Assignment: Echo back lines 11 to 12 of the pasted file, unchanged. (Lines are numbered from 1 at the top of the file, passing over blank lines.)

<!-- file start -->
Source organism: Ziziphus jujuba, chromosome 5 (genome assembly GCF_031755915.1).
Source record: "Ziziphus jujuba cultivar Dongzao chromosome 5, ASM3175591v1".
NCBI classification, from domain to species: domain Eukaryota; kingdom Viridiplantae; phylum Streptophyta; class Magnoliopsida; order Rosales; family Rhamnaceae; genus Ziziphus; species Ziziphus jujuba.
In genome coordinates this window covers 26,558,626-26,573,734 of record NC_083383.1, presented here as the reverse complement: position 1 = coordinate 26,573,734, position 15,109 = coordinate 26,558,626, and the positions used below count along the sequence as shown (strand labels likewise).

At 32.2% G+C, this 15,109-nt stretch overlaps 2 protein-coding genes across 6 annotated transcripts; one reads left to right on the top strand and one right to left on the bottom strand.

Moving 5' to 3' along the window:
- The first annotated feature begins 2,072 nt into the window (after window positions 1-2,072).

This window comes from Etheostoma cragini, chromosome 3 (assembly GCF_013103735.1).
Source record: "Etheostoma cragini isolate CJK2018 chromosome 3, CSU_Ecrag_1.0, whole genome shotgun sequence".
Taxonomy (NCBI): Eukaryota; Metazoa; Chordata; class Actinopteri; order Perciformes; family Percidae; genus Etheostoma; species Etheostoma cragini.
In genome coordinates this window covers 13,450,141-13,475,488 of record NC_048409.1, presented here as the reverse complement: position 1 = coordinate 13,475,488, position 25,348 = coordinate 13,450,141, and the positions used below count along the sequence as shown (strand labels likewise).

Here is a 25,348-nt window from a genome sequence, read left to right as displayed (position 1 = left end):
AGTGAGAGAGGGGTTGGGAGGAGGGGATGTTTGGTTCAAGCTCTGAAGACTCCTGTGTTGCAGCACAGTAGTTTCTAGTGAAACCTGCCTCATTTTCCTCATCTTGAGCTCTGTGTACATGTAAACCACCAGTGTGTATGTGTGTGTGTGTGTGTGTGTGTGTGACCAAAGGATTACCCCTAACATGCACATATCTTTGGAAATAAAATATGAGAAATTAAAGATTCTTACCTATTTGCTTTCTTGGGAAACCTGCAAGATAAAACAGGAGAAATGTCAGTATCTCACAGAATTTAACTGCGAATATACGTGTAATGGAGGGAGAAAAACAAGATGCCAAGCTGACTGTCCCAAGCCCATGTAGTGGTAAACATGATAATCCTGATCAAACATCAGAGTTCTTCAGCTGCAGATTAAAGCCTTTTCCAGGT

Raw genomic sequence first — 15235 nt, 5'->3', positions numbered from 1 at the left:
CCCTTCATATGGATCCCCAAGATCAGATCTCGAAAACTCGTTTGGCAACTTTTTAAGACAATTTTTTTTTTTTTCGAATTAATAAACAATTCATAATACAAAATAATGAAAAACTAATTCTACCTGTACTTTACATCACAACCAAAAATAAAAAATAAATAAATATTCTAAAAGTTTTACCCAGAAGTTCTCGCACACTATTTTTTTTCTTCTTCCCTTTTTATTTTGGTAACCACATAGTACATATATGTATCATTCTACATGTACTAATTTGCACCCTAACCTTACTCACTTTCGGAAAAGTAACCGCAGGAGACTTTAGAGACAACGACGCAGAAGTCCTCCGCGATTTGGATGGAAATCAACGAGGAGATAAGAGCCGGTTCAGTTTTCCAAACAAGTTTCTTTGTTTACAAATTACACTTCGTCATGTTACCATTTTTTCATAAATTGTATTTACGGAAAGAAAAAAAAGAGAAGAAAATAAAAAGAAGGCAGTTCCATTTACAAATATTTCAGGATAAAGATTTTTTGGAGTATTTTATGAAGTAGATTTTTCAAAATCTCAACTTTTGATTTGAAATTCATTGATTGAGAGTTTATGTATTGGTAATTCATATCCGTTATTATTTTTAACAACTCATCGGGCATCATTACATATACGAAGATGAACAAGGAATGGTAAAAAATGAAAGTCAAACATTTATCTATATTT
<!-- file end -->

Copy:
In genome coordinates this window covers 13,450,141-13,475,488 of record NC_048409.1, presented here as the reverse complement: position 1 = coordinate 13,475,488, position 25,348 = coordinate 13,450,141, and the positions used below count along the sequence as shown (strand labels likewise).

Here is a 25,348-nt window from a genome sequence, read left to right as displayed (position 1 = left end):